Mercersburg Academy gets $100 million from Simon heiress
October 11, 2013 8:00 AM
Deborah J. Simon gave a gift of $100 million to the 120-year-old Mercersburg Academy, an institution she has said played a big role in her own adolescence.
By Jonathan D. Silver Pittsburgh Post-Gazette
Deborah J. Simon loves Mercersburg Academy.
And the 120-year-old private boarding school, which educated actor Jimmy Stewart on its rolling Franklin County campus, has 100 million reasons to love Ms. Simon back.
Ms. Simon, a Mercersburg alumna, and the Deborah Joy Simon Foundation have pledged $100 million to the property heiress's alma mater.
It is the second largest gift to a private school in the United States.
Ms. Simon of Indianapolis is a daughter of Melvin Simon, the late billionaire founder of Simon Property Group, owner of South Hills Village, Ross Park Mall and numerous other commercial properties across the country.
"It's terrific," said Fox Chapel's Walter McGhee, a 1978 graduate who advises the school's investment committee. "It's a great day for Mercersburg."
Ms. Simon announced the gift Thursday at the school, which hosted a reception with cake and punch for students, faculty, staff and regents.
Located about 70 miles southwest of Harrisburg on a 300-acre campus, the school has 435 students in grades 9-12 from 40 countries and 26 states. This year, 22 hail from Western Pennsylvania. Mercersburg boasts 54 Olympians, a Nobel Prize laureate, former Pennsylvania Gov. Richard Thornburgh and Oscar winners Mr. Stewart and actor Benicio del Toro.
"It's truly transformative," school spokesman Wallace Whitworth said of the gift.
Ms. Simon's donation will be used partly to broaden tuition assistance and allow more middle-class students to attend the venerable institution.
Tuition is $51,000 a year, which also covers room and board. But lest anyone think that Mercersburg caters only to the elite, 32 percent of students receive need-based financial aid, and 49 percent get need-based and merit scholarships ranging from $5,000 to a free ride.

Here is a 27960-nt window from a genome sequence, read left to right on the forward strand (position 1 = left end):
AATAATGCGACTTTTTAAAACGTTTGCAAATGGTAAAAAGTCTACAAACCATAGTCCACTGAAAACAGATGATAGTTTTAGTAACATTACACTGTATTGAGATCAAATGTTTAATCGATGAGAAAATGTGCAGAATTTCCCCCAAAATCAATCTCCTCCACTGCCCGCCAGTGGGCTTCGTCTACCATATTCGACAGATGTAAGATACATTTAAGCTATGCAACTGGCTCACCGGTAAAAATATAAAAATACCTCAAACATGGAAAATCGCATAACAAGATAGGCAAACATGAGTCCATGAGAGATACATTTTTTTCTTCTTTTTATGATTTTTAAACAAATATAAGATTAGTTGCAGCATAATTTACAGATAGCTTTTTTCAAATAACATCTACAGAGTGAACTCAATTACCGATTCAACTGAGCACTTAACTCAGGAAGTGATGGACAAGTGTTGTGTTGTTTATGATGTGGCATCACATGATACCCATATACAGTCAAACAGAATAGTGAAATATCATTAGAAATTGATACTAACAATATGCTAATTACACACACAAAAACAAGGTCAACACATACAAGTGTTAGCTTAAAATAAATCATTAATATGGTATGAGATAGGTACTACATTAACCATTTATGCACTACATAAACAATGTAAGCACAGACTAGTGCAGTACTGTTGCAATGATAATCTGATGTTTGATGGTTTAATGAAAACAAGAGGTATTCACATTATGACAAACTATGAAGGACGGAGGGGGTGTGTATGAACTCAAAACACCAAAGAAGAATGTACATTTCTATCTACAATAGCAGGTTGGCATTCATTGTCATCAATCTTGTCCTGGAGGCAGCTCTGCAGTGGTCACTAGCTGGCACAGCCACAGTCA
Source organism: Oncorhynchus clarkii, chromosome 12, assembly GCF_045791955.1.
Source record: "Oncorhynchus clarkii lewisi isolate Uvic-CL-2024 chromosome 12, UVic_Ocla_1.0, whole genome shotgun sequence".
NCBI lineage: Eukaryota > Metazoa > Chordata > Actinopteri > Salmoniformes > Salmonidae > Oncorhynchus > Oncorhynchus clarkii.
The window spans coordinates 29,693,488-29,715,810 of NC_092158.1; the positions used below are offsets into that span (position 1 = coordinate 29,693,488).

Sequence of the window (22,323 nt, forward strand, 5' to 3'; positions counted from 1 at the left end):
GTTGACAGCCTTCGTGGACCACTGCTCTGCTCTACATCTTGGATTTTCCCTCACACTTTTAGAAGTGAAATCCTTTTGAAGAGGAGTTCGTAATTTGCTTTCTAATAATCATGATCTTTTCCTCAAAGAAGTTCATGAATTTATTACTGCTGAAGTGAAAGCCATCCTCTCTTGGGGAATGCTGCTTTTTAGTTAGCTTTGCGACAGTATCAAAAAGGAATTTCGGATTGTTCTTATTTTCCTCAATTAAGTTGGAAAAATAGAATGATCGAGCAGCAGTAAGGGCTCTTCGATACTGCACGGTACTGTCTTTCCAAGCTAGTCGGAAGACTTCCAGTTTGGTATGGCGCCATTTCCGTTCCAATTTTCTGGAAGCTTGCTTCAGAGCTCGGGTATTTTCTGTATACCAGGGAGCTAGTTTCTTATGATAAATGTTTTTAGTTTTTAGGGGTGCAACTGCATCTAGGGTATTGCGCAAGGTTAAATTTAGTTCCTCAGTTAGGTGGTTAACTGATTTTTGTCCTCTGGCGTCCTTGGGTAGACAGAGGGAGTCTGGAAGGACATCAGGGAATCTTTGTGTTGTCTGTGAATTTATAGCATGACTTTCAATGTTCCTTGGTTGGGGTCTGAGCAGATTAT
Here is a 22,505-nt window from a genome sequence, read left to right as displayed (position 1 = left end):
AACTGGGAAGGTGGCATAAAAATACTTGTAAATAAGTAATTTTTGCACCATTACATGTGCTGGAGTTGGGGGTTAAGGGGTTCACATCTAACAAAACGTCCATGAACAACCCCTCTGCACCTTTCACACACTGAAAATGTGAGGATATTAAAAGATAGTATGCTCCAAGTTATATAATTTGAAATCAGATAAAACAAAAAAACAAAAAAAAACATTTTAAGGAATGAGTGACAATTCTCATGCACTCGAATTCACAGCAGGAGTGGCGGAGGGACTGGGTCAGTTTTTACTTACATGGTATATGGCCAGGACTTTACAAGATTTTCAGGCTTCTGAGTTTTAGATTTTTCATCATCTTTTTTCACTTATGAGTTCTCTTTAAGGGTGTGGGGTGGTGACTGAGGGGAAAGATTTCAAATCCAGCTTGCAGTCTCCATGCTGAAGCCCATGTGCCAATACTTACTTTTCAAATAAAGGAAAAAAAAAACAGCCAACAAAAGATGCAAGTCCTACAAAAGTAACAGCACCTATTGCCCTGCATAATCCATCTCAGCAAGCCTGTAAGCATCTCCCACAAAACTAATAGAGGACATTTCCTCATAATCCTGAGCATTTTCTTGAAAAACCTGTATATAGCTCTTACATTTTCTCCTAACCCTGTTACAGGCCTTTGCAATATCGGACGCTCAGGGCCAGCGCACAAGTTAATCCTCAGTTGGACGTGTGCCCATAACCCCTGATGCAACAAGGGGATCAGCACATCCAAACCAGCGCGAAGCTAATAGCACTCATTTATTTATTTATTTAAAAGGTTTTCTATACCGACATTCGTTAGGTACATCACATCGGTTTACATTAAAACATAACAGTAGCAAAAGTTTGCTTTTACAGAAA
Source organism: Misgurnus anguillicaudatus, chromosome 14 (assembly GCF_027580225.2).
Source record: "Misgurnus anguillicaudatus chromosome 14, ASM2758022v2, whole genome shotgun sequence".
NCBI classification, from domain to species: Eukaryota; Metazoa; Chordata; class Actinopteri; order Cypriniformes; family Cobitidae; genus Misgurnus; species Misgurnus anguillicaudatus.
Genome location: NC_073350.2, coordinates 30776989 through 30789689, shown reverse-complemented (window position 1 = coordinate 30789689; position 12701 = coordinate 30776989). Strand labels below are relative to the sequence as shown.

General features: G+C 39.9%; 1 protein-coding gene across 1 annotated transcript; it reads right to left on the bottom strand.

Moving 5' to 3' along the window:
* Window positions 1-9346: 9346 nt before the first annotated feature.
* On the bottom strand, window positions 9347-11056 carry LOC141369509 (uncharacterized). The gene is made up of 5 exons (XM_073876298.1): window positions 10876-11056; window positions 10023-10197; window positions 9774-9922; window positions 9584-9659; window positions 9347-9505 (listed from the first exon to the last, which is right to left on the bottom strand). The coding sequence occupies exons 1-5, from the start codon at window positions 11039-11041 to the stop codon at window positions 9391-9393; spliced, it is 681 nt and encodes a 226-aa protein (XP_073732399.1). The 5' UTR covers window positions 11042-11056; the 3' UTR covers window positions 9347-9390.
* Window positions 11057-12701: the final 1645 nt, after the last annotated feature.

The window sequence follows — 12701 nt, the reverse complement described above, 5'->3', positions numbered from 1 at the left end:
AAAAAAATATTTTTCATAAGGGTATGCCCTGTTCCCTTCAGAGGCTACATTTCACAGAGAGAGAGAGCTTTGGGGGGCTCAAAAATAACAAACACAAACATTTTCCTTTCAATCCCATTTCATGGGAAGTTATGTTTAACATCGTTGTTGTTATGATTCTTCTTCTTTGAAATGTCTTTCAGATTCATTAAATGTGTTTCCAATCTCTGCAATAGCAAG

"Even if they're on some financial aid, it's still a pretty expensive proposition. By being able to remove financial barriers to allow us to enroll any student regardless of their ability to pay would be wonderful," said Mr. McGhee, whose oldest child is a senior at Mercersburg. "That's the main goal of the campaign, to reach more middle-class families out there."
Mercersburg currently spends $5.1 million on financial aid. It has an endowment of $217 million, and Ms. Simon's gift represents a third of the school's new fundraising campaign goal of $300 million.
The gift -- outstripped only by a $128.5 million pledge to the George School in Newtown, Pa., in 2007 and tieing the 1993 grant to the Peddie School in Hightstown, N.J. -- has three components. It includes $50 million to be paid out over 20 years, $25 million in the form of a matching grant over a decade and a $25 million bequest.
Being that Ms. Simon is only 57, it might take some time for the school to access that last portion.
"Frankly a $10 million gift is transformative for many schools, so $100 million is really unbelievable," said Myra McGovern, spokeswoman for the National Association of Independent Schools.
The money also will be used to sweeten the situation for faculty members through ongoing education, sabbaticals and other enticements.
Ms. Simon, a 1974 graduate, could not be reached for comment. But she told The Associated Press that the school, which she attended during a tough period of her adolescence, was a "lifesaver."
So how does a school go about getting such a large gift?
It simply asked.
Mr. Whitworth said a longtime regent from the Boston area, retired veterinarian John K. Prentiss, sought out Ms. Simon, who is also a regent, and made the request in January while the school was gearing up for its $300 million "Daring to Lead" campaign.
He "really seized the moment and said, 'You know, Deborah, we really need to do something big.' Deborah said, 'We really do.' John said, 'How about 100 million?' Deborah said, 'Why not?' " said Mr. Whitworth.
Laura Fisher of Ligonier, a regent whose daughter graduated in 2011, learned of the pending gift in the spring. She marveled at the fact that Ms. Simon had the ability and desire to make a donation on an almost unprecedented scale -- and to do so at a relatively young age.
"I was speechless and thrilled," said Ms. Fisher, an executive with the Allegheny Conference on Community Development. "It just makes you feel in awe."